On a brisk evening in the small town of Tecpán in Central Mexico, the mafia set flames to Alfonso Mendoza’s vehicle and house while his wife, daughters, sons-in-law, and grandchildren were asleep inside. He was just five blocks away, mourning the death of his twenty-year-old nephew, Omar who had been murdered mere hours before. The mafia had total control of Tecpán and the Mendoza family had ultimately fallen into its web of violence.
“Everything begins with them seeing people prosper, seeing them create a good future for their children,” explains Alfonso’s daughter, María. “They obviously want to benefit. That’s what they do–they extort the people.” She goes on to explain the dynamic of her town, which will go unnamed for the family’s protection. The mafia monitors the businesses and their owners, down to the smallest convenience store and tortilla shop, charging each a ‘plaza,’ or tax, to ensure the security and potential longevity of the business. “According to them, it is to protect you, so that no one impedes you and no one hurts your business. But it’s them that’s doing this. If you don’t pay, that’s when the threats begin.”
Alfonso and his five brothers lived happily in Tecpán, all of whom were small business owners. “Something that the members of the mafia didn’t like, and realized was happening, is that we were thriving,” says Alfonso. “The extortions and payments began, to which the government is indifferent.” For the brothers who stayed in Tecpán, their life consisted of managing periodic extortion payments as part of keeping their businesses afloat and paying the consequences when they refused to do so. Over the years, the family has lived under the watchful eyes of the mafia. “They took away our peace,” says María. “We can’t live in peace.”
In July of 2019, things became much worse. The mafia kidnapped Omar, holding him for ransom until the family collectively paid over 40,000 USD for his safe return. His kidnappers intentionally unmasked themselves before his release so he would recognize and fear those faces when he saw them in Tecpán. He was liberated with the condition that he would tell no one who they were. One month later, they murdered Omar’s father, Alfonso’s Alfonso filed a report with the state police to press charges for his brother’s murder. The case went uninvestigated, but not unnoticed.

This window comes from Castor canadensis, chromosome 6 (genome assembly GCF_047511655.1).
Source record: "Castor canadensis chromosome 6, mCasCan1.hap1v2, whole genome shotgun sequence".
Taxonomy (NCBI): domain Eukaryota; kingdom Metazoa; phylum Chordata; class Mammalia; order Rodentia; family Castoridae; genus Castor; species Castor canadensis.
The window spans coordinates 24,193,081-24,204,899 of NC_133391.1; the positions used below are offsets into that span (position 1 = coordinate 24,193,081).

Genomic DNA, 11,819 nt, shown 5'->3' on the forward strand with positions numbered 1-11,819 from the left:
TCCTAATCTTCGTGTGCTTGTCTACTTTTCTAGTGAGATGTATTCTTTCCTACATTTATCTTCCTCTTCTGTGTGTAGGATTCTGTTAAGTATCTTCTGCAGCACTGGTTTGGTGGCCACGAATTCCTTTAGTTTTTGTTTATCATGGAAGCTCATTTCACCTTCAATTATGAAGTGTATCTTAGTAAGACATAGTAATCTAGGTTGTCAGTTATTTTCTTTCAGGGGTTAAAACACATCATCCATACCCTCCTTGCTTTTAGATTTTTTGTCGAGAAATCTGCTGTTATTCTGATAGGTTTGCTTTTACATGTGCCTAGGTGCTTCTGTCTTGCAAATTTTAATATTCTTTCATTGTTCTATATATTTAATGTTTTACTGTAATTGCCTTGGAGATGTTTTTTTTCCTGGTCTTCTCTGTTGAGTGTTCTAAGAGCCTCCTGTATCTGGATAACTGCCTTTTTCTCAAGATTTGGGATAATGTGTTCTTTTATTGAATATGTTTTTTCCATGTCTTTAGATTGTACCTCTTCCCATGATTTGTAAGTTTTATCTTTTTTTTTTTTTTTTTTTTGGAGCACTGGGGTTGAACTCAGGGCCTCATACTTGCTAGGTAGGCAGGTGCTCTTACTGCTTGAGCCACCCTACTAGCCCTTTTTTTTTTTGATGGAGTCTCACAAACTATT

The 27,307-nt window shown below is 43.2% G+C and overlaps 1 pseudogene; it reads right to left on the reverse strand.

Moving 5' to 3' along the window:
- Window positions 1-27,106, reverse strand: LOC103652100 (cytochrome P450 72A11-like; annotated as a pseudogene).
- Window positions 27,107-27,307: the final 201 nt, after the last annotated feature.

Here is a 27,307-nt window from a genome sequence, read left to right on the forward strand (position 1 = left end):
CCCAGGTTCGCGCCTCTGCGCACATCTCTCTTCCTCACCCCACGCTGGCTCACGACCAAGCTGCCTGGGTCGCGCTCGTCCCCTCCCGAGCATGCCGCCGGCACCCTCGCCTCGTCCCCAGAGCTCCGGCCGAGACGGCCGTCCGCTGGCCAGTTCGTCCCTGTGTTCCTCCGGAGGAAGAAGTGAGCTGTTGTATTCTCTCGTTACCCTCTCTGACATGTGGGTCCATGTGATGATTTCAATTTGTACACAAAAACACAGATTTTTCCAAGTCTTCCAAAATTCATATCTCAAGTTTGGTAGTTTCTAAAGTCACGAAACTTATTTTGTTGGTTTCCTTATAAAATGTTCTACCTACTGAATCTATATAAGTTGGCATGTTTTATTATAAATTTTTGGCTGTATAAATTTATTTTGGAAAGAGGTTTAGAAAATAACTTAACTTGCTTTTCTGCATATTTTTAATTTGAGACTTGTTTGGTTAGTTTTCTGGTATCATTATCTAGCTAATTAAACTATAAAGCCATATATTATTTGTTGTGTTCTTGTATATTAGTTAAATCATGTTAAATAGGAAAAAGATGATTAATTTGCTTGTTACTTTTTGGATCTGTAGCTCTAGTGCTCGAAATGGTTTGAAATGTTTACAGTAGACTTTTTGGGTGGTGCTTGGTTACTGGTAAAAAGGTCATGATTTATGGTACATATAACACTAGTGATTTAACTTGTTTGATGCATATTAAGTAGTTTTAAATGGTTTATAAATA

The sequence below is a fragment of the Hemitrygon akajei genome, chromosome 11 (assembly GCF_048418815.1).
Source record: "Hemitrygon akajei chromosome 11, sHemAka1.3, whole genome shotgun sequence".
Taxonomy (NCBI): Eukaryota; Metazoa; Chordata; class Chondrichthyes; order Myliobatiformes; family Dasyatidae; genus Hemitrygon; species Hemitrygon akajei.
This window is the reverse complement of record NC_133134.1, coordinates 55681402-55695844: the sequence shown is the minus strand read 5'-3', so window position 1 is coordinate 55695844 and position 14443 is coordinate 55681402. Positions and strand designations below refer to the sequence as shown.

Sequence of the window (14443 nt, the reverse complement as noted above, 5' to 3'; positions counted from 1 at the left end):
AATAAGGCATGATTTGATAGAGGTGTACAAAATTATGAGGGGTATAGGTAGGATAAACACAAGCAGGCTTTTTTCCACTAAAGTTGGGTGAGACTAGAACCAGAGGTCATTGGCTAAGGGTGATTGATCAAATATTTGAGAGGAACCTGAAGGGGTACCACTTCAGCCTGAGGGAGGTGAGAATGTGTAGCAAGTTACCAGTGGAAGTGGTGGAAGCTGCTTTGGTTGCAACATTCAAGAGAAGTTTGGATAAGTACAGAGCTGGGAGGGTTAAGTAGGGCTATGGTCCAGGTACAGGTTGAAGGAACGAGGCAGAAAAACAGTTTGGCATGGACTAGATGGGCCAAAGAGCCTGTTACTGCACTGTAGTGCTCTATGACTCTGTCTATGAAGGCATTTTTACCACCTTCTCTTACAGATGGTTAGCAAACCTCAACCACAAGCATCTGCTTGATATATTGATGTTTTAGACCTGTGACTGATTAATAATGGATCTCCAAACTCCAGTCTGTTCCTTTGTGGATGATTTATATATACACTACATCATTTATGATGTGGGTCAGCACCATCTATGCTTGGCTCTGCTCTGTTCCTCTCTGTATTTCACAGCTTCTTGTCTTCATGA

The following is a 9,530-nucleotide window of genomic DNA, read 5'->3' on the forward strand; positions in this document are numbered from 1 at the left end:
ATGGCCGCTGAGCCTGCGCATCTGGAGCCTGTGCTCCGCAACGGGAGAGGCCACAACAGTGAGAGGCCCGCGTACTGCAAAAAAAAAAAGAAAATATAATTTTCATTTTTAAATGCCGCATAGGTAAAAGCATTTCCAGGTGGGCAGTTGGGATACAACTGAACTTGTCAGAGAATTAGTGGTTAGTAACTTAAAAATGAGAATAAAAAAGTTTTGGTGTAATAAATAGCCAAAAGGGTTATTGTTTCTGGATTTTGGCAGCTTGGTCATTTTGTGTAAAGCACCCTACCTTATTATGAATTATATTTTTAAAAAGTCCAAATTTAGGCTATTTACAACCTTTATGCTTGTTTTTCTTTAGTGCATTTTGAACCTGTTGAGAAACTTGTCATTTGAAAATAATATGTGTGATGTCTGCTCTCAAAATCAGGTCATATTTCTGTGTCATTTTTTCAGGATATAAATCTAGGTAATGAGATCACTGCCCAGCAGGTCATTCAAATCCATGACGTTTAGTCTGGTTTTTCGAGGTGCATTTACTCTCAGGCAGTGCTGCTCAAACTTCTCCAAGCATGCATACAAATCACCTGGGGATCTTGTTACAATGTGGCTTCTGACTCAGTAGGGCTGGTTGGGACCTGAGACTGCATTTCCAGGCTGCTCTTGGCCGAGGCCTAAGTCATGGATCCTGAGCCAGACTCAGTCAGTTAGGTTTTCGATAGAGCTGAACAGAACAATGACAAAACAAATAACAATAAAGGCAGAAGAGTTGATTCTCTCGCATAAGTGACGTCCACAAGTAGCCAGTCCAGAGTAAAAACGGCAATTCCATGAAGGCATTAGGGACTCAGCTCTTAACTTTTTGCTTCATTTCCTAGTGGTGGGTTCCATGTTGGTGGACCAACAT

On January 28th of this year, while Omar was walking down the street with his wife and two young children, he was killed by the mafia. The family called the police, but they never came. They themselves transported his body to his home where the family gathered for the wake, mourning throughout the night until his burial the next day. It was in the early hours of the morning, right before dawn on January 29th that the mafia set fire to Alfonso’s home. That very day, Alfonso and his family decided to flee. “We were a close-knit family. And from one day to the next, we were torn apart,” says María.
Alfonso and his family arrived in Nogales in March, immediately presenting themselves at the port of entry to seek asylum. “We went directly to seek asylum but a Mexican official said: ‘get out of here or we’ll take you to the police and they’ll lock you up,” María explains. “But why? It is our right. We have the right to seek asylum. We aren’t delinquents. We are just exercising our right.”
Alfonso and his family have been living in Nogales since March. “We’re still here, waiting for a response–that they open the border, that someone helps us because we are scared for our lives.”. Like many migrants, Alfonso and his family are waiting with no sort of end date in sight. They can’t move forward, but they know they can’t go back to Tecpán, and they fear the widespread presence of the mafia within Mexico. María explains, “living in Nogales is very uncertain, emotionally unstable. You are living, but you’re not living…. But you don’t have a life because you don’t know what you’re waiting for.”
A family of three generations, the youngest is María’s daughter, Paula, who will turn two in December. As a mother, María has simple wishes for Paula: “The dream that I have for my daughter is that she have a peaceful and dignified life, where her rights are respected….that she be a normal little girl.”
*The names of the town and family members have been changed to protect the identity of the family